In just the past week came news that a top New York firm and the Texas Society of CPAs have just launched new marketing campaigns to build their brands and strengthen their reputations both internally and in the marketplace.
Long Island-based Margolin, Winer & Evens hired an ad agency and came up with a stylish new logo, a motto (turning vision into value), and a tagline made out of its name, "the power of (M)WE."
The Texas Society has an even grander vision. It hired an ad firm to design a complete radio and print ad campaign tailored to highlight the contributions of CPAs to the Texas economy.
And at a recent conference, one speaker passed around photos of his sleekly redesigned office as if it were a newborn baby, garnering admiring glances and praise from partners at other firms.
Is this the accounting profession we’re talking about?
Not too many years ago, it was forbidden for firms to advertise their services, as if what they did was part of a higher cause and it would be crass to consider it a business. Then the restrictions were lifted, tax and audit services moved closer to commoditization, and managing partners started realizing that if they wanted their firms to survive, they needed to get the word out.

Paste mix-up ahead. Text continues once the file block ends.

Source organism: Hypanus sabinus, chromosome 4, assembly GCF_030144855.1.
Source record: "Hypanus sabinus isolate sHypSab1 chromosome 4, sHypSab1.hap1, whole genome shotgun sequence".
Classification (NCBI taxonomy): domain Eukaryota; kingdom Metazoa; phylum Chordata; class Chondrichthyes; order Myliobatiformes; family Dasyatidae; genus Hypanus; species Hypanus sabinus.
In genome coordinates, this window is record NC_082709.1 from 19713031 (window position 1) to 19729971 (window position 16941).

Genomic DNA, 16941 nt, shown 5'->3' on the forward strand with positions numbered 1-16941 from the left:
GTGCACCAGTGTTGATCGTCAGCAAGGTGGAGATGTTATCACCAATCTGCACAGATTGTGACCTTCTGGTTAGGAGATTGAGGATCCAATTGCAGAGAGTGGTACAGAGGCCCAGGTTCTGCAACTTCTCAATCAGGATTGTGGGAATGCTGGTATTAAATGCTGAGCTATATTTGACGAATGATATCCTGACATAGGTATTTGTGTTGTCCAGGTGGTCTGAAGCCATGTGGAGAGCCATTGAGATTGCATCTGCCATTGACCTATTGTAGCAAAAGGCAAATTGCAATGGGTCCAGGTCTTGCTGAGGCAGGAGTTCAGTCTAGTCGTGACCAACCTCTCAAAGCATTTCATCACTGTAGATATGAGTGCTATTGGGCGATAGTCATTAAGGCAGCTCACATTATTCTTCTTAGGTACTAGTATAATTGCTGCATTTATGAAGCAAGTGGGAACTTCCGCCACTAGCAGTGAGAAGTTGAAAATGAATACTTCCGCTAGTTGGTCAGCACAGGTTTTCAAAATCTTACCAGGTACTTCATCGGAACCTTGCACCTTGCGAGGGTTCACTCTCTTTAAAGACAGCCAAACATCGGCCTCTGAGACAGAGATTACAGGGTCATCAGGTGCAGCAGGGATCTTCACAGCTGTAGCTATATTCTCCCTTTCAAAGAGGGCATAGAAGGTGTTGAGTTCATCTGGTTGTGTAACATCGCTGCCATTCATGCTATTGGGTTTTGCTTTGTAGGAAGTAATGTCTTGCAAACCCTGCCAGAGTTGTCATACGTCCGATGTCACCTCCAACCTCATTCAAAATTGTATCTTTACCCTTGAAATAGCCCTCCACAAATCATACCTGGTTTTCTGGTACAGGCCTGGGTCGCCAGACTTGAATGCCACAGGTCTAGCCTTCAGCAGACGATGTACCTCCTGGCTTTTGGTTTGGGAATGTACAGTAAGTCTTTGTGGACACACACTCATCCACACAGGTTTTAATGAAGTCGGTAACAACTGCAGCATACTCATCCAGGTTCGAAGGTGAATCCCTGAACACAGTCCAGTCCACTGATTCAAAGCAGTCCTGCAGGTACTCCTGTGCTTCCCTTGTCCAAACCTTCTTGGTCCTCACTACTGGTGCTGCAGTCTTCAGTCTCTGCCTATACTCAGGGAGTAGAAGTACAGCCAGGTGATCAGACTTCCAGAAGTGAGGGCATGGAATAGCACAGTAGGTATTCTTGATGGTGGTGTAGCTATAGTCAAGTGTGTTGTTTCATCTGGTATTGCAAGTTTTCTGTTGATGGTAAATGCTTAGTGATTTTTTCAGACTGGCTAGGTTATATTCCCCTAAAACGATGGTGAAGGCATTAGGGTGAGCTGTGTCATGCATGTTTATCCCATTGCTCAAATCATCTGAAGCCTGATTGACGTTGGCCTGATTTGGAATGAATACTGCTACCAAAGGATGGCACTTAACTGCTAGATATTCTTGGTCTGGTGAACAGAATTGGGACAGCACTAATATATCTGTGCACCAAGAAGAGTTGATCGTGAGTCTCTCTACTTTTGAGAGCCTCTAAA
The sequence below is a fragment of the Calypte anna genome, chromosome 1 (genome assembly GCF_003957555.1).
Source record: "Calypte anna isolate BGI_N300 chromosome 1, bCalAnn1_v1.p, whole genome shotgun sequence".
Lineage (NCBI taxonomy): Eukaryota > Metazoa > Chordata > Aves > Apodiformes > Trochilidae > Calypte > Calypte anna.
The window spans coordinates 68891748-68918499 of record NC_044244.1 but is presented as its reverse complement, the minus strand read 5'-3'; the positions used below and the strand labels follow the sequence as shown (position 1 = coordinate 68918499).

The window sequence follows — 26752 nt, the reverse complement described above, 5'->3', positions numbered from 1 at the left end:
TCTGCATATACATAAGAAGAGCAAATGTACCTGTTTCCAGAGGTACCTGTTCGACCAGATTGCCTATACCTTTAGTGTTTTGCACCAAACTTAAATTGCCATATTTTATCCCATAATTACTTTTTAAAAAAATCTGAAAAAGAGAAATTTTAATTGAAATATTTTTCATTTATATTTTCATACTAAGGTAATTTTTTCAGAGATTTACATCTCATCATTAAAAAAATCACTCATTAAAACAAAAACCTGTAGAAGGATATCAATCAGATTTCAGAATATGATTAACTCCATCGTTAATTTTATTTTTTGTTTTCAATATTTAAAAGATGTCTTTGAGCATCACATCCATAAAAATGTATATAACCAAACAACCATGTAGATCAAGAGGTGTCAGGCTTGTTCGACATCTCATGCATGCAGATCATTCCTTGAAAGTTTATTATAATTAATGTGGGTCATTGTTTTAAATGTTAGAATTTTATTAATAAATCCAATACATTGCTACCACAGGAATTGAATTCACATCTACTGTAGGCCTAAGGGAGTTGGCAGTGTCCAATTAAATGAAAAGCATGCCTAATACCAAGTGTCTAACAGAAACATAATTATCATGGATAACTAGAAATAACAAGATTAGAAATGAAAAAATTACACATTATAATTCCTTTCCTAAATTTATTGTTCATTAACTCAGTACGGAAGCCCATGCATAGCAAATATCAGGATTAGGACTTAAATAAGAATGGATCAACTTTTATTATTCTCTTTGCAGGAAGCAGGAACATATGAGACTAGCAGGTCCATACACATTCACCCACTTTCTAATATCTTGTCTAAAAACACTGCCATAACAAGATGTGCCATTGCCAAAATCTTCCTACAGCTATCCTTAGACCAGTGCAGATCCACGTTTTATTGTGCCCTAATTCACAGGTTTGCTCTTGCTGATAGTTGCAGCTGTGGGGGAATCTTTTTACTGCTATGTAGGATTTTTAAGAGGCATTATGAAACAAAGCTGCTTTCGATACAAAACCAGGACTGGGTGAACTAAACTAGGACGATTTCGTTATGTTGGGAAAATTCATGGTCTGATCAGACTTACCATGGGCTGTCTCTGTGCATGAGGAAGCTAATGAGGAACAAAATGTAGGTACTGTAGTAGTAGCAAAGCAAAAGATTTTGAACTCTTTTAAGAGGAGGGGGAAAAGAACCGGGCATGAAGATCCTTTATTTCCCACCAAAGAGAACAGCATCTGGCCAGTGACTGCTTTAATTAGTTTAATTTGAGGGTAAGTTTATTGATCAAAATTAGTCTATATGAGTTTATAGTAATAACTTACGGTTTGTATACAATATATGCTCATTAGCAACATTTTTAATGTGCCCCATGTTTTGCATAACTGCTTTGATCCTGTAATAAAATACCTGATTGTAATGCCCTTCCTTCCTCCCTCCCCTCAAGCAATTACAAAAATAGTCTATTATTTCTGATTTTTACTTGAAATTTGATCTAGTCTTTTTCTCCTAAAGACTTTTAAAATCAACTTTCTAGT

That they were much more than tax preparers and advisors, or auditors. That they could advise clients on everything from estate planning to computer technology. That they were business consultants you could rely on and trust.
Over the past decade, many firms have heeded the call and hired marketing directors or chief marketing officers or public relations firms. But many others still resist the trend and cling to the notion that word of mouth and professional referrals are all they need to keep their firms alive and thriving.
That may have been true a decade ago. But the lightning changes going on in the business world, as well as the accounting profession, highlight the need for firms to get serious about who they are, what business they are in, and how they can best sell their services to potential clients. It’s a full-time job, and a position that every firm needs to think seriously about filling.
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